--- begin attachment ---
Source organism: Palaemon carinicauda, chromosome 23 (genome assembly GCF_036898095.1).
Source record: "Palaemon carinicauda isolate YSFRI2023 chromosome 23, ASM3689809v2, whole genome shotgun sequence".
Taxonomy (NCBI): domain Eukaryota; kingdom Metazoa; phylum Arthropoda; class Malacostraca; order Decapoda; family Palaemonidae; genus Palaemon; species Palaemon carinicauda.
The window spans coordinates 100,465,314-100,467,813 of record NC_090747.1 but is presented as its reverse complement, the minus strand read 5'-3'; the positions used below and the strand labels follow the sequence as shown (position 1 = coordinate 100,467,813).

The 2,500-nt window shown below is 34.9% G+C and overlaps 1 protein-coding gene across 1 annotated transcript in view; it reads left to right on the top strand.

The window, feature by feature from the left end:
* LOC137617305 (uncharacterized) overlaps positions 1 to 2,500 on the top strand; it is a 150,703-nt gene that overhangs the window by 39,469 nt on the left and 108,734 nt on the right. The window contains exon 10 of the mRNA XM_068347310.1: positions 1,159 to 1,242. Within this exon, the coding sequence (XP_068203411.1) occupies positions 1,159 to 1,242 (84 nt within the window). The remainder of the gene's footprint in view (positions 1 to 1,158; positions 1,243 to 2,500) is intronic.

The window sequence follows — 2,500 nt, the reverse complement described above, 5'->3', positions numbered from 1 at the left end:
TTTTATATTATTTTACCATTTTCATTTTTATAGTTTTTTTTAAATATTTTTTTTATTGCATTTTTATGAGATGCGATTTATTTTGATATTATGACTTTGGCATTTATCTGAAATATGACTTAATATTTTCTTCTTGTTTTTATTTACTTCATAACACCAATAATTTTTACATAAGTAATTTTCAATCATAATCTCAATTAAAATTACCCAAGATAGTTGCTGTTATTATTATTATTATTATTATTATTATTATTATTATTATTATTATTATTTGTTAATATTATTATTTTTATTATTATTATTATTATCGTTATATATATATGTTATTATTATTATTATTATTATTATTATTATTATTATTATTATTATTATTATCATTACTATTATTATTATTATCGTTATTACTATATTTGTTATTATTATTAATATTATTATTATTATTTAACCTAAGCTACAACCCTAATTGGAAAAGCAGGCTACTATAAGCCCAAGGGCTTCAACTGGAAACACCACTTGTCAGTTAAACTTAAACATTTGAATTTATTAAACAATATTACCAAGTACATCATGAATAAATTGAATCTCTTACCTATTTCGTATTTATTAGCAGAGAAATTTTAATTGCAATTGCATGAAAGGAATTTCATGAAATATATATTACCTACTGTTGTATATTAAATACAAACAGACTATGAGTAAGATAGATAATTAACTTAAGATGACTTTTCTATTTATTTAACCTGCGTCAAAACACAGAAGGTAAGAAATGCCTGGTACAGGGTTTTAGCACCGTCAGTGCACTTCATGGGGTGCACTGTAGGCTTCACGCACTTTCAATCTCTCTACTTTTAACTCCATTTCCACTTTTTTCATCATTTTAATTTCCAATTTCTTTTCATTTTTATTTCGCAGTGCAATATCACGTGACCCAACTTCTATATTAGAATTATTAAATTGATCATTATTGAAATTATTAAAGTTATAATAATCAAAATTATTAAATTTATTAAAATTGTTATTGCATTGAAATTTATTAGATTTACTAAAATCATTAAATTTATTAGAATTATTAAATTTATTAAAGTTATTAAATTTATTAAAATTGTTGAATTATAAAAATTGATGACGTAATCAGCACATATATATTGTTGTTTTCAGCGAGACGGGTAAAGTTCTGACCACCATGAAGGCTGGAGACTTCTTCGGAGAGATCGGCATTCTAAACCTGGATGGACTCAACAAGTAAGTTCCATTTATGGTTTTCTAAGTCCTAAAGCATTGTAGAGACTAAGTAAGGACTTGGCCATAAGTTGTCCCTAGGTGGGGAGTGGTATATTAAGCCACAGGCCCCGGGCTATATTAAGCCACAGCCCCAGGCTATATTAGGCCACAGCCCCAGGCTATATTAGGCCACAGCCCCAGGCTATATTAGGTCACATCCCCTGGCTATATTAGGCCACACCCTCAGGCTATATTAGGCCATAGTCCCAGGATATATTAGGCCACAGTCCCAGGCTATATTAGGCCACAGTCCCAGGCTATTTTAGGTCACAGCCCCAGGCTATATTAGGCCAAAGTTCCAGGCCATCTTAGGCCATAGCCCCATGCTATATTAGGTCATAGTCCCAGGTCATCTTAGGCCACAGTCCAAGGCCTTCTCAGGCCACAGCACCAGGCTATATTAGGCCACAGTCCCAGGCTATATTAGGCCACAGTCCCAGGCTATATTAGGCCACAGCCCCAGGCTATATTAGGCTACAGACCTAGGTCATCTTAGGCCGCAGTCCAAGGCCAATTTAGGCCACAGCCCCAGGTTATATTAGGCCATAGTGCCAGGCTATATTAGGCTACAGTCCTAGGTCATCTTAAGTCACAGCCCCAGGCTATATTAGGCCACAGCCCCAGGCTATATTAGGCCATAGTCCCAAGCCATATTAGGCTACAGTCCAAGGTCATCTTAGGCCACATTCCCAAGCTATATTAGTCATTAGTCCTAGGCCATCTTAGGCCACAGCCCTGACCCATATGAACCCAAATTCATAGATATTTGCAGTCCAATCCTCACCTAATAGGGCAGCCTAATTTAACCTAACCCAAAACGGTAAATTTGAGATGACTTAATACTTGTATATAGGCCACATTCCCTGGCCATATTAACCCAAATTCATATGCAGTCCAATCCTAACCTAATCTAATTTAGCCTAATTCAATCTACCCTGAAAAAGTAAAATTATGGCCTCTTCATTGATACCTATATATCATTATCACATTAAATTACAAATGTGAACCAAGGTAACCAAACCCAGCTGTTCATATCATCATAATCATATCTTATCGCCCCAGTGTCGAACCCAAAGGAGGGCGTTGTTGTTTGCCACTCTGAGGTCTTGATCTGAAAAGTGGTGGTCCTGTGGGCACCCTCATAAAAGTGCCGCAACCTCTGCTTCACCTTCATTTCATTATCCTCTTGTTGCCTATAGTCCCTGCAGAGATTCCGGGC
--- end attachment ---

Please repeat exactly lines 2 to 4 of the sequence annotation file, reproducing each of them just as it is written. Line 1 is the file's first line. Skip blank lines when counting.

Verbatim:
Source record: "Palaemon carinicauda isolate YSFRI2023 chromosome 23, ASM3689809v2, whole genome shotgun sequence".
Taxonomy (NCBI): domain Eukaryota; kingdom Metazoa; phylum Arthropoda; class Malacostraca; order Decapoda; family Palaemonidae; genus Palaemon; species Palaemon carinicauda.
The window spans coordinates 100,465,314-100,467,813 of record NC_090747.1 but is presented as its reverse complement, the minus strand read 5'-3'; the positions used below and the strand labels follow the sequence as shown (position 1 = coordinate 100,467,813).